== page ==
You get the idea of things.  The other part I enjoyed was the personality section.  Some of a child's personality is based on genetics.  They just naturally are easier to handle in public and will sit still for long periods of time.  Some of it is environment meaning how their treated and what their exposed to.  She did say that sometimes it's just the child.  For example identical twins have the same genetic markers yet have completely different personalities.  You would think it was the mom or dad, but they have the same two parents.  So how do you explain why one twin is more patient than the other?  It's just them.  Knowing that your child isn't bad because they can't sit still or not touch things helps put things in perspective.

I also read the portion about distractablility.  HB does not get distracted very easily when it comes to electronics. 

The thing she didn't talk about, but I've noticed with people in general is comfort level.  My mother used to say that other parents would say that I was a total angel, but at home I was horrible.  (Although that could have something to do with not getting along with my mom.)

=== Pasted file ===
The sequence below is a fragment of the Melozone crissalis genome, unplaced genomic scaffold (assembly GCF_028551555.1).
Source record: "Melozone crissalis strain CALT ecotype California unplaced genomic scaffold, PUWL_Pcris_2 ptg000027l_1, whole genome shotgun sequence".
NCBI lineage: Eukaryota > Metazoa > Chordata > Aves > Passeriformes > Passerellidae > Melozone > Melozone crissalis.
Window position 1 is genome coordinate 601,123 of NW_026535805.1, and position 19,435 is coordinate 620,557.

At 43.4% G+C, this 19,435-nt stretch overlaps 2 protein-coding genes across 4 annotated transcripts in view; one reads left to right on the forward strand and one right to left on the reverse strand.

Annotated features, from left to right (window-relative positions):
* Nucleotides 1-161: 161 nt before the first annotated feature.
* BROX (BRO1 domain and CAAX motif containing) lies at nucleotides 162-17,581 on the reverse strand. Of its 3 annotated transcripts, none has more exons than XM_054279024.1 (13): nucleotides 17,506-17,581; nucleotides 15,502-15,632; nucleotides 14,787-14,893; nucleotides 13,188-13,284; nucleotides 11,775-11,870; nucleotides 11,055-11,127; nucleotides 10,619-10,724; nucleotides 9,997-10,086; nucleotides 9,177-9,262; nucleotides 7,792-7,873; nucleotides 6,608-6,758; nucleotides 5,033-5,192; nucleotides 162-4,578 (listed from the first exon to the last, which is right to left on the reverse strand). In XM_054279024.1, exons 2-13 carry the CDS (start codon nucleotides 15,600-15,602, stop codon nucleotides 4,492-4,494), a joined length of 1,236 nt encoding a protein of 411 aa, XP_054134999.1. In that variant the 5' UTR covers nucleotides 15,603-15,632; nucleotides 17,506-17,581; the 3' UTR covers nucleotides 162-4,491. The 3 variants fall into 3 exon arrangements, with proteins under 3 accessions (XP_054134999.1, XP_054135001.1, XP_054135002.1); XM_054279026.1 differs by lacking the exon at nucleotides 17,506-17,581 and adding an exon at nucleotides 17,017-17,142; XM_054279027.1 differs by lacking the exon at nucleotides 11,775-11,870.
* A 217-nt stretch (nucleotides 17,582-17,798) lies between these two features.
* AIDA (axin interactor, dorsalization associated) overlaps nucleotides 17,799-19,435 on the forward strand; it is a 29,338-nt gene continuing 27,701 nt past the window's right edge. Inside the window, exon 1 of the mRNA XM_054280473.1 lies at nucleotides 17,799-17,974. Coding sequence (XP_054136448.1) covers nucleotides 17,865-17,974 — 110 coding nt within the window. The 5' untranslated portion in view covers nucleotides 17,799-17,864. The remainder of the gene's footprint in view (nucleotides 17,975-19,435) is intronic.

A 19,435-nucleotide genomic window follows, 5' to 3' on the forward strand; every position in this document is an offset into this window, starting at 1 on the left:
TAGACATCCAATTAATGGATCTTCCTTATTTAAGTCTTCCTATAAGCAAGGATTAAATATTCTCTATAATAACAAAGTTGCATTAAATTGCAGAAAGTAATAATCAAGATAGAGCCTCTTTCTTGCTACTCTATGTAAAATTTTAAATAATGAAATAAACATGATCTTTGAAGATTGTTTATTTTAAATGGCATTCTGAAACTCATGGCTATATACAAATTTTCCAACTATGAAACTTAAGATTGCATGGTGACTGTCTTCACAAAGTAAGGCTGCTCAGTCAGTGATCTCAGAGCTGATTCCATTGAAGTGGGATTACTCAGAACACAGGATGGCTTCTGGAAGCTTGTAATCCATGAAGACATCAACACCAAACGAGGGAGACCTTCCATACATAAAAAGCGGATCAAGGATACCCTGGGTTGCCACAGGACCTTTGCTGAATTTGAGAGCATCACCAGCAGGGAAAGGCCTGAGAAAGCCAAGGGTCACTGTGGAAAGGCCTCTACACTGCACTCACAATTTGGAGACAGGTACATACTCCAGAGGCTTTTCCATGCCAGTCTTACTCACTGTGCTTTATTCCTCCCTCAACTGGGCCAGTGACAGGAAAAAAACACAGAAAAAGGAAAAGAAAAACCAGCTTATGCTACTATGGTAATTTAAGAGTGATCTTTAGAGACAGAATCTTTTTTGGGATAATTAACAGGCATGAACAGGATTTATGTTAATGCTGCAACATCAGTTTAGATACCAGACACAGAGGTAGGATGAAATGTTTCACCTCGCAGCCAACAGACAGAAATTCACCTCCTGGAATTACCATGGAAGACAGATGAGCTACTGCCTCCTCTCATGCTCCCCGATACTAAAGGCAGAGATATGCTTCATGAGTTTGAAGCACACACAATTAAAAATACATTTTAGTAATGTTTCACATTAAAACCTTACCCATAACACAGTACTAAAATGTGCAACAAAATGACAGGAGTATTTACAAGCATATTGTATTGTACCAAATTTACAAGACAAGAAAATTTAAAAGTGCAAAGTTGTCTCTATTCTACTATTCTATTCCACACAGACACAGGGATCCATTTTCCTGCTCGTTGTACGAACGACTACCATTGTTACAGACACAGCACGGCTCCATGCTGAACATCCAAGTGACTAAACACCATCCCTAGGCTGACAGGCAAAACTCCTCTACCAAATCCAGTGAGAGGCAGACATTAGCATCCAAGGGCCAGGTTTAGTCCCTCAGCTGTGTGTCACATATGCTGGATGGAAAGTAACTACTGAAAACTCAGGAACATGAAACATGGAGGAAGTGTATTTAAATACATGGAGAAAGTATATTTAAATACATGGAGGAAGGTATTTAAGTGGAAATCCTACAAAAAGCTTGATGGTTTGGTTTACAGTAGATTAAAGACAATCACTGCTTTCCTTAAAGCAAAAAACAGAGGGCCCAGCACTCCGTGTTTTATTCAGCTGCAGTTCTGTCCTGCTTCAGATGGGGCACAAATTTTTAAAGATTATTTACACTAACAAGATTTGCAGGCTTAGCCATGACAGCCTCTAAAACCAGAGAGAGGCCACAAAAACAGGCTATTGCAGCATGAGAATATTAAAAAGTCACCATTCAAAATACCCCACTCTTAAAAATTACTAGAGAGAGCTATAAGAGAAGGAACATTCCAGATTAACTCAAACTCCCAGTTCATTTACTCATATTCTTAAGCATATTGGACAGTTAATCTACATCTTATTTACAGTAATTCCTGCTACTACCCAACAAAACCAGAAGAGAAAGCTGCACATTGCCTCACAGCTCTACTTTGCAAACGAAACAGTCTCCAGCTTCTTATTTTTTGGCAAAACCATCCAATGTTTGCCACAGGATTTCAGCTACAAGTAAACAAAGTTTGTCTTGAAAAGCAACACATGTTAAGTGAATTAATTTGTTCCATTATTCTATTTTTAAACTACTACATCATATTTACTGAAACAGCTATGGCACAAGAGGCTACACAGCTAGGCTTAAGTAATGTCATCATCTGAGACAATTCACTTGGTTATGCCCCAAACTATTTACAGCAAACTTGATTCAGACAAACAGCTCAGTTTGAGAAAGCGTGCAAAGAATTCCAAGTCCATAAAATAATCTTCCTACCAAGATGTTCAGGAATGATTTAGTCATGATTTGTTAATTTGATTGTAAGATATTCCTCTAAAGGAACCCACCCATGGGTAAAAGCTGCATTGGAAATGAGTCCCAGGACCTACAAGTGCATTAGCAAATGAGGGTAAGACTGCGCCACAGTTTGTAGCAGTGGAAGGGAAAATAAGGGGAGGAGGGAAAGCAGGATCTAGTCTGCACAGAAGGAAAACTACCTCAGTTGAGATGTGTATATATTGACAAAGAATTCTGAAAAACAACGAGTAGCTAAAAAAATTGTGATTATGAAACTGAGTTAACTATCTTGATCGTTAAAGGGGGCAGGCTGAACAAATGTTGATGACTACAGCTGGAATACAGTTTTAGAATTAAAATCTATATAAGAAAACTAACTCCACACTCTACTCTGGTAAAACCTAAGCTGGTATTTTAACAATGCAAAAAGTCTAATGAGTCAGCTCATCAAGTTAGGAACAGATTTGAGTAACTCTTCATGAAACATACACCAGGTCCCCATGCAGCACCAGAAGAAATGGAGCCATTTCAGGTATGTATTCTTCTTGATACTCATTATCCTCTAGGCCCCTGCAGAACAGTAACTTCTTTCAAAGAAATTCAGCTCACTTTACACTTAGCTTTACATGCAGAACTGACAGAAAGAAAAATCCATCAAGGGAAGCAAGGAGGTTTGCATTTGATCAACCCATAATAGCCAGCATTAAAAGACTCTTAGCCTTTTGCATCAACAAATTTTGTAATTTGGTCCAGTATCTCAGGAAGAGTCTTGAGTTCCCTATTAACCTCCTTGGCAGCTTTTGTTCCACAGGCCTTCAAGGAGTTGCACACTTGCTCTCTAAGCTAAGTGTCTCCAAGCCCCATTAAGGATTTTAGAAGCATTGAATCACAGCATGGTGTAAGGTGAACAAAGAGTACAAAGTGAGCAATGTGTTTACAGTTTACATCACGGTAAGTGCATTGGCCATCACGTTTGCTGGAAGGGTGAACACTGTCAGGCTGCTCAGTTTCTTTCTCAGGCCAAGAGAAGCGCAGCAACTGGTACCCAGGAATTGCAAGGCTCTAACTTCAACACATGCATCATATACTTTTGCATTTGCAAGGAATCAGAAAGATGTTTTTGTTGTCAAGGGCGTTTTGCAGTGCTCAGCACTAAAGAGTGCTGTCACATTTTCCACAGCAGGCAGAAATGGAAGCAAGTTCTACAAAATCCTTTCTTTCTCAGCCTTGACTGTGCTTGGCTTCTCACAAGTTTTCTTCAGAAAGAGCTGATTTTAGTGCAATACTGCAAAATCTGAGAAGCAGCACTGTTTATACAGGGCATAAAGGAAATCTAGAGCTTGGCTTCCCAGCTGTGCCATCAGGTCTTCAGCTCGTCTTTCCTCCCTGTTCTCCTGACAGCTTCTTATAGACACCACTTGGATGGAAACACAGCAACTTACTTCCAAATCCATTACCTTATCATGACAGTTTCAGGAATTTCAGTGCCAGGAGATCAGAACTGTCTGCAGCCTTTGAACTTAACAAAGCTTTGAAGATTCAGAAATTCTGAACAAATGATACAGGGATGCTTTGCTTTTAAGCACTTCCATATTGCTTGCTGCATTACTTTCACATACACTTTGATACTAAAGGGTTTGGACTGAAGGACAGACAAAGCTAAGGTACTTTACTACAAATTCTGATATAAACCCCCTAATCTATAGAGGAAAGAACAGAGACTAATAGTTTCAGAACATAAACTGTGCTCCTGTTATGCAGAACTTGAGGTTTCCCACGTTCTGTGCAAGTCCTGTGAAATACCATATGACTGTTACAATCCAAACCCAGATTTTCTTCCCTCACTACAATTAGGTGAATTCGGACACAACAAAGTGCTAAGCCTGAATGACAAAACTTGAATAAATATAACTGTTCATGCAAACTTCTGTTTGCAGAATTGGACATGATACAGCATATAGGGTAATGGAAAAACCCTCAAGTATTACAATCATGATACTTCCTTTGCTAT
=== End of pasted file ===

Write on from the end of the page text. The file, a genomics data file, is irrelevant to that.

As an adult, I would say that I'm socially inept.  I have a hard time making friends and relating to people largely because I'm not sure how much of myself I should give away.  Am I being to opinionated?  Am I talking too much?  What do I say to this person?  How do we relate to each other?  Do we have anything in common?  I find it's easier to make friends with men because men tend to forgive social awkwardness because a lot of them have the same problem.  Unfortunately there aren't very many stay-at-home dads and people tend to get suspicious when a married women befriends one over befriending other females.  So I have to be socially awkward.  Although I've run into the same lady twice who seemed comfortable introducing herself to me, Mrs. Socially Awkward, so maybe I'll be making a friend soon.  I met her at Mass and then ran into her at the library.  Her daughter is a little older than HB who initiated the contact (yes, I'm making friends through my child but that's how playgroups work right?). Anyway, I act differently around people I know then I do around strangers, and it shows.  Many of my friends thought that I was initially shy, but later learned that I didn't talk because I didn't know what to say.